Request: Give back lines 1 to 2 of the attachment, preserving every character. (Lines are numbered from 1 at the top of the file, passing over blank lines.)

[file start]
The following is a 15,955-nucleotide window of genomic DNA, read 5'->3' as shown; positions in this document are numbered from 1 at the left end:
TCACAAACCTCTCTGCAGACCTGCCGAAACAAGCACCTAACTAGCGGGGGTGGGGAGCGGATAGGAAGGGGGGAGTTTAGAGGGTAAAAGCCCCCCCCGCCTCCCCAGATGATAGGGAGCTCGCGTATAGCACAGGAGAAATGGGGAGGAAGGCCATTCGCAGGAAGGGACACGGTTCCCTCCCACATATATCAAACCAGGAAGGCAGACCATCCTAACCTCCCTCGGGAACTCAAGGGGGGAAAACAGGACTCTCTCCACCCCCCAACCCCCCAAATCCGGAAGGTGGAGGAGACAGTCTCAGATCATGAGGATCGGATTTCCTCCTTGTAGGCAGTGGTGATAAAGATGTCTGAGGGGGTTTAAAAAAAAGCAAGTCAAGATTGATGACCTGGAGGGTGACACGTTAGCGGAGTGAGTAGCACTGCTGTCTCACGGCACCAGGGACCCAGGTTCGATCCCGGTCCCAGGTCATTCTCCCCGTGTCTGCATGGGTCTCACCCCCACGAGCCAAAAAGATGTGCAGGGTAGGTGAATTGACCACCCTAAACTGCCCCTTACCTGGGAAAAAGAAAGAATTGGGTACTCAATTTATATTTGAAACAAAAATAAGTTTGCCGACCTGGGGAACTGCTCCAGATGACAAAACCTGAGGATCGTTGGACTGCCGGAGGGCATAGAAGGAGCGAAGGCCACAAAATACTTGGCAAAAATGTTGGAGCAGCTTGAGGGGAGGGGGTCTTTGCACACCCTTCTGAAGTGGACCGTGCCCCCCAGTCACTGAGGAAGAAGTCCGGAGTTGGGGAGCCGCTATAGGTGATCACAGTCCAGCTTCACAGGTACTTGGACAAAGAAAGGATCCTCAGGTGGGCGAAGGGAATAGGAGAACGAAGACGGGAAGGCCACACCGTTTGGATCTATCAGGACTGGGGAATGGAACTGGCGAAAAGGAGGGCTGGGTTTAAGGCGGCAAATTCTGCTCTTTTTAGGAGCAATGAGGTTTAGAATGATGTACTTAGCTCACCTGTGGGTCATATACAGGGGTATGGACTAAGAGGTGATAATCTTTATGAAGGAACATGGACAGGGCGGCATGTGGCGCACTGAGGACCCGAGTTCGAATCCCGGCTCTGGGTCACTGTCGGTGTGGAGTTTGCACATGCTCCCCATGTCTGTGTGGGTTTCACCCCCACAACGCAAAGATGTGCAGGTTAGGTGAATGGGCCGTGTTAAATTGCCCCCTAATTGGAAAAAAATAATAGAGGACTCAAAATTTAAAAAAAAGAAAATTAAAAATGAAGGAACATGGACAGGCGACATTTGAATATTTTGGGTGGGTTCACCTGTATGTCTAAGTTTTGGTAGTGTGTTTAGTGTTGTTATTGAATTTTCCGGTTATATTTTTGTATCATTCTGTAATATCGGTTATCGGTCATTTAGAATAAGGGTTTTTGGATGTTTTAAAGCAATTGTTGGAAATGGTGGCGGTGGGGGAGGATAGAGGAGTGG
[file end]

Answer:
The following is a 15,955-nucleotide window of genomic DNA, read 5'->3' as shown; positions in this document are numbered from 1 at the left end:
TCACAAACCTCTCTGCAGACCTGCCGAAACAAGCACCTAACTAGCGGGGGTGGGGAGCGGATAGGAAGGGGGGAGTTTAGAGGGTAAAAGCCCCCCCCGCCTCCCCAGATGATAGGGAGCTCGCGTATAGCACAGGAGAAATGGGGAGGAAGGCCATTCGCAGGAAGGGACACGGTTCCCTCCCACATATATCAAACCAGGAAGGCAGACCATCCTAACCTCCCTCGGGAACTCAAGGGGGGAAAACAGGACTCTCTCCACCCCCCAACCCCCCAAATCCGGAAGGTGGAGGAGACAGTCTCAGATCATGAGGATCGGATTTCCTCCTTGTAGGCAGTGGTGATAAAGATGTCTGAGGGGGTTTAAAAAAAAGCAAGTCAAGATTGATGACCTGGAGGGTGACACGTTAGCGGAGTGAGTAGCACTGCTGTCTCACGGCACCAGGGACCCAGGTTCGATCCCGGTCCCAGGTCATTCTCCCCGTGTCTGCATGGGTCTCACCCCCACGAGCCAAAAAGATGTGCAGGGTAGGTGAATTGACCACCCTAAACTGCCCCTTACCTGGGAAAAAGAAAGAATTGGGTACTCAATTTATATTTGAAACAAAAATAAGTTTGCCGACCTGGGGAACTGCTCCAGATGACAAAACCTGAGGATCGTTGGACTGCCGGAGGGCATAGAAGGAGCGAAGGCCACAAAATACTTGGCAAAAATGTTGGAGCAGCTTGAGGGGAGGGGGTCTTTGCACACCCTTCTGAAGTGGACCGTGCCCCCCAGTCACTGAGGAAGAAGTCCGGAGTTGGGGAGCCGCTATAGGTGATCACAGTCCAGCTTCACAGGTACTTGGACAAAGAAAGGATCCTCAGGTGGGCGAAGGGAATAGGAGAACGAAGACGGGAAGGCCACACCGTTTGGATCTATCAGGACTGGGGAATGGAACTGGCGAAAAGGAGGGCTGGGTTTAAGGCGGCAAATTCTGCTCTTTTTAGGAGCAATGAGGTTTAGAATGATGTACTTAGCTCACCTGTGGGTCATATACAGGGGTATGGACTAAGAGGTGATAATCTTTATGAAGGAACATGGACAGGGCGGCATGTGGCGCACTGAGGACCCGAGTTCGAATCCCGGCTCTGGGTCACTGTCGGTGTGGAGTTTGCACATGCTCCCCATGTCTGTGTGGGTTTCACCCCCACAACGCAAAGATGTGCAGGTTAGGTGAATGGGCCGTGTTAAATTGCCCCCTAATTGGAAAAAAATAATAGAGGACTCAAAATTTAAAAAAAAGAAAATTAAAAATGAAGGAACATGGACAGGCGACATTTGAATATTTTGGGTGGGTTCACCTGTATGTCTAAGTTTTGGTAGTGTGTTTAGTGTTGTTATTGAATTTTCCGGTTATATTTTTGTATCATTCTGTAATATCGGTTATCGGTCATTTAGAATAAGGGTTTTTGGATGTTTTAAAGCAATTGTTGGAAATGGTGGCGGTGGGGGAGGATAGAGGAGTGG